China puts even more money into another of AbVen's own companies
China has put a big slug of money into Dublin telecoms outfit Accuris Networks as part of a €15m funding round. It's the second major investment by the €100m China Ireland Growth Technology Capital Fund and it shows just quite how small the tech space really is. The China fund is managed by Summit Bridge Capital, which is a joint venture between Dublin-based Atlantic Bridge Capital and Silicon-Valley based WestSummit Capital. The tax payer - via the National Pensions Reserve Fund - and China Investment Corporation have put money into this fund.
Atlantic Bridge Capital (AbVen) is a serious Irish investor, with former Parthus boss Brian Long and Elaine Coughlan at the helm.
Backers of the funds have included the likes of Dermot Desmond, Denis O'Brien and ex CBT chief Bill McCabe.
One of Atlantic Bridge Capital's "venture partners" is Larry Quinn. He's one of the best known investors in the telecoms sector and was one of the pioneers of text messaging back in the 1990s with his firm Aldiscon. Quinn is also chairman of Accuris.
So the taxpayer is putting money into a company chosen by Atlantic Bridge's partners... which has already invested in the company at an earlier stage. Last month the China fund invested in Fieldaware as part of a €24m funding round. Atlantic Bridge was an early investor. A trend is developing here.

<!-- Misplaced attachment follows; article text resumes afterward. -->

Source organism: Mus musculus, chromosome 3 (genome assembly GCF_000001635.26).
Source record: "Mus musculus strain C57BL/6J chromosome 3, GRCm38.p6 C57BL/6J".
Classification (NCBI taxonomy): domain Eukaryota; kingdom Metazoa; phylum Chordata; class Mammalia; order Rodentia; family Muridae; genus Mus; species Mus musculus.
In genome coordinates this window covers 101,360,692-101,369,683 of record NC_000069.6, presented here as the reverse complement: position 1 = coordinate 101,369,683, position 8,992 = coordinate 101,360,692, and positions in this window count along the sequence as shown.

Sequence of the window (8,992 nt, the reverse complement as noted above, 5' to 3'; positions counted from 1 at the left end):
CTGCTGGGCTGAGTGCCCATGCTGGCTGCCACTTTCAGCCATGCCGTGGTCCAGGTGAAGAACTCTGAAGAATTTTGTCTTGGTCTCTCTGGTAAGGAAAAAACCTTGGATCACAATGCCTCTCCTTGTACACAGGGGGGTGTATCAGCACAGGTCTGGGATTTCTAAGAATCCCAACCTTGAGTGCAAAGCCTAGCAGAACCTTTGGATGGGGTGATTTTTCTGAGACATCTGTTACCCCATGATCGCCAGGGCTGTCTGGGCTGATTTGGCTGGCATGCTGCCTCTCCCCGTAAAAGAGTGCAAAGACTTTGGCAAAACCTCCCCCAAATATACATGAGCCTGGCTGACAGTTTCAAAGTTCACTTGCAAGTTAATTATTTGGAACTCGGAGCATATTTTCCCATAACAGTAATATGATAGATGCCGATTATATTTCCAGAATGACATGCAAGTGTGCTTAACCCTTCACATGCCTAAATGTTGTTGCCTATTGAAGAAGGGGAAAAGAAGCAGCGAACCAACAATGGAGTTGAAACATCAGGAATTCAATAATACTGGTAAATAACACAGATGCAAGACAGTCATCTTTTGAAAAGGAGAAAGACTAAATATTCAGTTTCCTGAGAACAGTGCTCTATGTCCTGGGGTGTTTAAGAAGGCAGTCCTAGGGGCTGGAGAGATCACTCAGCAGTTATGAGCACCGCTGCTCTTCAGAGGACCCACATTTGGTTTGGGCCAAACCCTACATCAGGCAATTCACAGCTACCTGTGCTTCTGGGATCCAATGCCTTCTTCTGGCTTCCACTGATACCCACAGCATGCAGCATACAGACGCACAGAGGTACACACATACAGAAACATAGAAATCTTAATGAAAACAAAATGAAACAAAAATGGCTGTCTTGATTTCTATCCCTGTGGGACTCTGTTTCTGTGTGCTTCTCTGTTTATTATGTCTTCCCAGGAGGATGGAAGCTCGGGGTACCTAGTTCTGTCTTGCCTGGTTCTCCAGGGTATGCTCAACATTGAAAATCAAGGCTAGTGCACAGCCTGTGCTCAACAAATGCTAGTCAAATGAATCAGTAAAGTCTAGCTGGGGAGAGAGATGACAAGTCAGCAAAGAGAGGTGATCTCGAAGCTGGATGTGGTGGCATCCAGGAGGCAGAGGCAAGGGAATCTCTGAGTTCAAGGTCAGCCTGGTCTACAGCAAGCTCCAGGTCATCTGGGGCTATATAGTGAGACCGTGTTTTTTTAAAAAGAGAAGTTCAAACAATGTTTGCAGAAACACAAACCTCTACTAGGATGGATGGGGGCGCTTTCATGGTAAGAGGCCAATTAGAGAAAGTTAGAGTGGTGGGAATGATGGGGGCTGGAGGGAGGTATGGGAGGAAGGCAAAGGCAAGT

AbVen told me that the investments in Accuris and Fieldaware "were decided on solely by representatives of West Summit" and that the venture firm "did not participate in the funding decisions."
Haughey family consolidates their boardroom power at Norbrook
There are changes afoot at Norbrook Laboratories, the animal pharma giant founded by the late Eddie Haughey - Lord Ballyedmond.
Haughey was tragically killed in a helicopter crash earlier this year. The future direction of Norbrook, the largest privately owned animal pharma company in the world, was under review.
While a trade sale or a flotation are options that have been suggested for the company, particularly when markets were buoyant, it now looks as if the Haughey family are copperfastening their grip on Norbrook. Eddie Haughey's wife Mary and eldest son Edward Jr joined the board of parent group Norbrook Holdings recently. Company documents show that all the issued shares are held by "the estate of Lord Ballyedmond".
The arrival on to the board of Mary Haughey - that's Lady Ballyedmond - and Edward Jr will boost the family's presence, as Haughey's youngest son James was appointed as a director of the firm in August 2013, several months before his father's death.
Martin Murdock, the financial brains behind the Norbrook operations, will now have more of a helping hand from the family.
Things are rattling along at Norbrook, where global profits from the diverse group of companies and interests passed the €26m mark last year. It was the company's best year since its foundation.
A rather fitting way to go out.
Sunday Indo Business